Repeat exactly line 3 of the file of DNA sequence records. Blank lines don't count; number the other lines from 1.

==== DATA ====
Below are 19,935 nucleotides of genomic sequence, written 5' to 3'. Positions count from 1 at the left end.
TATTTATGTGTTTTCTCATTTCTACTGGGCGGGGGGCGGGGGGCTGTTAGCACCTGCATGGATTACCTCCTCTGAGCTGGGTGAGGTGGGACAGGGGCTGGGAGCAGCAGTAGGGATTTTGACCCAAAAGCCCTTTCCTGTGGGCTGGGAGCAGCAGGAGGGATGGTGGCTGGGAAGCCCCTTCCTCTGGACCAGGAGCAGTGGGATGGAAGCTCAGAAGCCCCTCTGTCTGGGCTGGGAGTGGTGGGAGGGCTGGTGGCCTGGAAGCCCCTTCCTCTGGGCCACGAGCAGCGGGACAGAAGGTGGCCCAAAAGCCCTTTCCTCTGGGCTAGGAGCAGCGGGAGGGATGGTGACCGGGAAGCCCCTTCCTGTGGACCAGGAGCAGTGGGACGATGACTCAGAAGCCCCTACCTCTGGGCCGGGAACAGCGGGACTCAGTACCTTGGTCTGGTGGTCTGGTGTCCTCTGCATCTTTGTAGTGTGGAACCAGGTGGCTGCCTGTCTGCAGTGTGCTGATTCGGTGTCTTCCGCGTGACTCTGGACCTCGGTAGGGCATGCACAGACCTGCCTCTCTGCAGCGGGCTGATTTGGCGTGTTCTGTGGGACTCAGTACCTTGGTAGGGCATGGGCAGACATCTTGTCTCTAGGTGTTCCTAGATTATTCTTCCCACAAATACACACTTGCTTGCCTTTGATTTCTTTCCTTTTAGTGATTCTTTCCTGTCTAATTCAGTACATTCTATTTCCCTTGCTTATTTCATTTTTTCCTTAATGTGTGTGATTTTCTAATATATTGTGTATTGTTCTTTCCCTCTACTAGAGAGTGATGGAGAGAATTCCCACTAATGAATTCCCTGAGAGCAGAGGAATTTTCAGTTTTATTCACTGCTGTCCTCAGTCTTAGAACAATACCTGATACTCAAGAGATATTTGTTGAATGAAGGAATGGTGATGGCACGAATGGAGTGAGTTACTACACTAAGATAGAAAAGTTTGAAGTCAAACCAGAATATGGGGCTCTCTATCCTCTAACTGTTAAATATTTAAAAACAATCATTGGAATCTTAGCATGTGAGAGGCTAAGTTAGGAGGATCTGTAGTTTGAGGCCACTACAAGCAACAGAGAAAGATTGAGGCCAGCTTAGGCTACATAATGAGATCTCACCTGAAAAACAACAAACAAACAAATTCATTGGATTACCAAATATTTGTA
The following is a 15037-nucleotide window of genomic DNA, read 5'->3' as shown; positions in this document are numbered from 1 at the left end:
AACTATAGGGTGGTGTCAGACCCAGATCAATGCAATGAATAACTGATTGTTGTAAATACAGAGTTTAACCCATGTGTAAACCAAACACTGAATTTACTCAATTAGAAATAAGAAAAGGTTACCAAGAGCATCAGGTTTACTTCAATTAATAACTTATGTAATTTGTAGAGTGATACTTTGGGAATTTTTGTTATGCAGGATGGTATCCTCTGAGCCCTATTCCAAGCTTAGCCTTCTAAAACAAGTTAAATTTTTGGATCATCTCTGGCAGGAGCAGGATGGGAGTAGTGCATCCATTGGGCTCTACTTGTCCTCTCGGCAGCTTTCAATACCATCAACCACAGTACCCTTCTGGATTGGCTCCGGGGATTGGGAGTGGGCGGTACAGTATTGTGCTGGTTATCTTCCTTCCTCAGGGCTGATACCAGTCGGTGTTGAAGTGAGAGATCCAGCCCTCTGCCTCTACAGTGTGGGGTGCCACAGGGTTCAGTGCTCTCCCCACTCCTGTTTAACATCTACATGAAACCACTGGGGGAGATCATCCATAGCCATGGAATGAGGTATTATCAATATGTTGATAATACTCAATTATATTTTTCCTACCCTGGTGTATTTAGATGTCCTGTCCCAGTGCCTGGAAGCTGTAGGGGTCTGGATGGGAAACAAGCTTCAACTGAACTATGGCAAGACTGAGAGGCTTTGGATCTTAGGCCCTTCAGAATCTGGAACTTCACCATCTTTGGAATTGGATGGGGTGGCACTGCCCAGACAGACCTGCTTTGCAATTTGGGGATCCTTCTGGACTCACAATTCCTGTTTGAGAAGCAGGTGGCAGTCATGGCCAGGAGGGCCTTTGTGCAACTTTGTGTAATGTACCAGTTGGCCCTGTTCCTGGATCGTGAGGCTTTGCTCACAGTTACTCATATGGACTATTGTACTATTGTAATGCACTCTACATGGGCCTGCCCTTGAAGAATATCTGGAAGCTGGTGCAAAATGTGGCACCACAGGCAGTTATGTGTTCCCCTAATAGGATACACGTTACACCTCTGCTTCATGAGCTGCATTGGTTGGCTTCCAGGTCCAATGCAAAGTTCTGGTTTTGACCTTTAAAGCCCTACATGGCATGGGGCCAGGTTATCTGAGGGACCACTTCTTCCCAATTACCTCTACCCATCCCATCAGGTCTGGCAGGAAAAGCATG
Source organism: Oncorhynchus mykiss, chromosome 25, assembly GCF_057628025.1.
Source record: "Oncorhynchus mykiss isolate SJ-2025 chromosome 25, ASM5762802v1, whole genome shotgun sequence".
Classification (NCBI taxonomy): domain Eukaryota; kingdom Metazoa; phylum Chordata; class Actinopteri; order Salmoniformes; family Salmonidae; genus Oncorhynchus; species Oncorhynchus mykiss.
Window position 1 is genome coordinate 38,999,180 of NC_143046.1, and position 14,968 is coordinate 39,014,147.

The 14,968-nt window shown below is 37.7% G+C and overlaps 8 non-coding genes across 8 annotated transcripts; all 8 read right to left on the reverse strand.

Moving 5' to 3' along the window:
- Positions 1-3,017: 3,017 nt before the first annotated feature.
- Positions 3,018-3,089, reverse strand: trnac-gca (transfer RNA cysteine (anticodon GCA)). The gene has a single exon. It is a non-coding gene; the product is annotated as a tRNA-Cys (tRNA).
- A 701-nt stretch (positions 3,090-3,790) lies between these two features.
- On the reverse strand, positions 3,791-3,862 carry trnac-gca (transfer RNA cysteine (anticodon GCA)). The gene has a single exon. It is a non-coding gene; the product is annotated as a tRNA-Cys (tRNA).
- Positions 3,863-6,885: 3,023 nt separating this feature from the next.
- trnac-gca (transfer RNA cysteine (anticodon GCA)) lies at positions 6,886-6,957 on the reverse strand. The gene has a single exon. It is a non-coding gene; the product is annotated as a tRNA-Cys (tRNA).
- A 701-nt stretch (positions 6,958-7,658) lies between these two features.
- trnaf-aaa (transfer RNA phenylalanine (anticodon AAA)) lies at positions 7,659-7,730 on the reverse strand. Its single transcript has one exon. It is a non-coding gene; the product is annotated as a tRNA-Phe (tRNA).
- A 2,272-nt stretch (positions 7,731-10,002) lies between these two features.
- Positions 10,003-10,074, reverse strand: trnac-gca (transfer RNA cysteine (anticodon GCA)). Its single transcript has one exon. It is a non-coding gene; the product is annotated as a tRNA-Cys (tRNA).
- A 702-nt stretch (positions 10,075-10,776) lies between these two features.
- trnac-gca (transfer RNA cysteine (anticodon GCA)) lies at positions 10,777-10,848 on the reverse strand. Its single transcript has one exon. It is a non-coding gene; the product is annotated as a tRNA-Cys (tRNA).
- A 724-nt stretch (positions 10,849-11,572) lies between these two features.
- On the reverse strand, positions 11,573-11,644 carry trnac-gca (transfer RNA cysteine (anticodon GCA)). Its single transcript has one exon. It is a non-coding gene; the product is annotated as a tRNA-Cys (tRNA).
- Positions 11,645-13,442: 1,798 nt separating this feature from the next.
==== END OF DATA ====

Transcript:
The following is a 15037-nucleotide window of genomic DNA, read 5'->3' as shown; positions in this document are numbered from 1 at the left end: